KZN NPO addresses teenage pregnancy

Ikusasa Ngelami facilitators Mbali Ngcobo, Phaka Mazibuko and Xolly Ngubane. | Supplied

Ikusasa Ngelami facilitators Mbali Ngcobo, Phaka Mazibuko and Xolly Ngubane. | Supplied

Published Jun 20, 2024


Durban — Local non-profit company Ikusasa Ngelami aims to curb teenage pregnancy in KwaZulu-Natal.

After a fruitful session of guiding the youth at Lytton Crescent in Pinetown this week, the NGO still has youth-centred sessions lined up for this month.

Founder of Ikusasa Ngelami, Zonke Shazi-Hlongwane, said the session on teenage pregnancy was fruitful because young girls spoke freely about their challenges and feelings on the topic.

“We wanted to have a discussion with young girls on teenage pregnancy without their boy peers, who might joke around on the topic.

“Also, for young girls to talk about their challenges without feeling embarrassed,” Shazi-Hlongwane said.

The session also had a medical practitioner, Dr Nokufika Mathabela, who provided information on the topic to the girls and answered their burning questions, while she provided life and social skills.

“I get goosebumps even as I talk about it. It was a great session because girls got real information,” Shazi-Hlongwana said.

“Dr Mathabela explained to the girls about their physiology and how their bodies are not ready for pregnancy. The girls got real information on the health effects of pregnancy.”

From left Khanya Dlamini, Zonke Shazi-Hlongwane, Dr Nokufika Mathabela, and Nicole Msizazwe. Picture: Supplied

The NPO was founded informally in 2013 in Inanda, working with girls and boys and providing psychosocial services to address social and emotional challenges that children and parents may face. Counselling services offered include individual and family counselling.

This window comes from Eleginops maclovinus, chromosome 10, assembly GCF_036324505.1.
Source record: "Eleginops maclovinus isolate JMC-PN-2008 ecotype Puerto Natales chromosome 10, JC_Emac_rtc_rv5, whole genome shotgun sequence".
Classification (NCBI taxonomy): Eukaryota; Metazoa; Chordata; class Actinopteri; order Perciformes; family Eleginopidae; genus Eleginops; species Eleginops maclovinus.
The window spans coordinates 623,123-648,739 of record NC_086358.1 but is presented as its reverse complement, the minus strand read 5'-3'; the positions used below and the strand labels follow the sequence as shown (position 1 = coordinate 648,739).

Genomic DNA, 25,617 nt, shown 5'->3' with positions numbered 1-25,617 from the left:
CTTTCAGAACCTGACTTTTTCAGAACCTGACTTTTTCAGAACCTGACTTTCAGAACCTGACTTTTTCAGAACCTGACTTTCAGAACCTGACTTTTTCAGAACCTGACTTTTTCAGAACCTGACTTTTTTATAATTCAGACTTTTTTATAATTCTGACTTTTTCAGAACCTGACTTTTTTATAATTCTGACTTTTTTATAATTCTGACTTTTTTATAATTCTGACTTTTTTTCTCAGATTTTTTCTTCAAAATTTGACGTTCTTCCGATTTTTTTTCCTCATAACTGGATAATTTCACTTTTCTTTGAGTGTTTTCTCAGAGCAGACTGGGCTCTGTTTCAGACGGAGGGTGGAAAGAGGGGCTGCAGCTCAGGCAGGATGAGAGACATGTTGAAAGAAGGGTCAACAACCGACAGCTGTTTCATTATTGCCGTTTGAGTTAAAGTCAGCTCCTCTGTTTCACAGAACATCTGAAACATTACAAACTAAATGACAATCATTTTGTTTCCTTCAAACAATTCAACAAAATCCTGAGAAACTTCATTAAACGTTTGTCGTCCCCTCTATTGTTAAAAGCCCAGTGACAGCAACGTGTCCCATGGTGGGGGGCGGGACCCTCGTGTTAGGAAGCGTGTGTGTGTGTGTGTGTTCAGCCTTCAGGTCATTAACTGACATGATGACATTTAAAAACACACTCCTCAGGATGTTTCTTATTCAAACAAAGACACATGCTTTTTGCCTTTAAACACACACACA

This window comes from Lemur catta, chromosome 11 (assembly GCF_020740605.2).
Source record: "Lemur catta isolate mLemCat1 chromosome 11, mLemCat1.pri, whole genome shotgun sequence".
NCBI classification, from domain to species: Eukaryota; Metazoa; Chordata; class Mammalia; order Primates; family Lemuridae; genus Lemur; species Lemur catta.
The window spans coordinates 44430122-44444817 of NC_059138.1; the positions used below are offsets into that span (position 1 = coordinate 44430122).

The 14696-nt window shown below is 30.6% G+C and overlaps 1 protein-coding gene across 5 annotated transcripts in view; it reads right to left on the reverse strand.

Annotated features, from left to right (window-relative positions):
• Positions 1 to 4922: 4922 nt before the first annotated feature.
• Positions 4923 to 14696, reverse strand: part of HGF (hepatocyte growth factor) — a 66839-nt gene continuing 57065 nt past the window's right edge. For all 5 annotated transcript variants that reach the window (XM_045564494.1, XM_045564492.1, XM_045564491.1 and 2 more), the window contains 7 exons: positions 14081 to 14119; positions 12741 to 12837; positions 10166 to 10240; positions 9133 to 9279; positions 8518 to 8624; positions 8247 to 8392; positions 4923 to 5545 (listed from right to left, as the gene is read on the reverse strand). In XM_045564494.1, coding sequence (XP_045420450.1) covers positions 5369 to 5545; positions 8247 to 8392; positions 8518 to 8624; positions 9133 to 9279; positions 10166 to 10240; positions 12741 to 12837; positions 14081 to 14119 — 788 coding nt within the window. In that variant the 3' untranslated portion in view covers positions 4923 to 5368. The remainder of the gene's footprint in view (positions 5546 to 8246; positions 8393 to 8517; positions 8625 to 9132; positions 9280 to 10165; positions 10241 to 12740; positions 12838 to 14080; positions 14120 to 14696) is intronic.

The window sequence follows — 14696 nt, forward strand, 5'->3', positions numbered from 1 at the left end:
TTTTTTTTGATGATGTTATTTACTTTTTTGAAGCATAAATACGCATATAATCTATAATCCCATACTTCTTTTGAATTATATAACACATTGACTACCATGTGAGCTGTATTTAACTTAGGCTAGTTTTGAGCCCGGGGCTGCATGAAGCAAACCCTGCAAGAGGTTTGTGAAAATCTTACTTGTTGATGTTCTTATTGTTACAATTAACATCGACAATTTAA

“My aim as someone who experienced the difficulties of being a teen mom was to help girls who had similar experiences,” Shazi-Hlongwane said.

“Also, to caution other girls who were not mothers to avoid teenage pregnancy.

“We also have boys in our group and we teach them the importance of taking accountability and not sleeping with girls because the responsibility of taking care of the child will be left with the girls only.

“I later realised that I had to help them not only from my own understanding but also to have an educated opinion.

“I studied sociology online and Child Youth Care Honours at Durban University of Technology because I wanted to help the youth based on research counselling, and help them find solutions.

“After 2019, we were formally registered and I had the confidence to assist young girls and boys in avoiding teen pregnancy and drug abuse, and in gaining self-esteem.

“Our organisation also works with many young girls who were born HIV positive and helps them understand their condition, gain self-esteem, and speak out about their challenges of living with the virus,” she said.

Their counselling is incorporated with parenting skills because she finds there needs to be a balance with parents and their children and what they learn from the NPO.

“We also want to plant practitioners in schools to be there when learners need counselling and guidance on these topics,” she said.

Shazi-Hlongwane said Ikusasa Ngelami will host young boys this Saturday.

“We are targeting boys because they also face challenges growing up, ranging from mental health to growing up in single-parent-headed homes, to restore their hope and self-esteem.

“We believe boys can also play a role when they take responsibility and not see girls just as objects to satisfy their sexual needs.”

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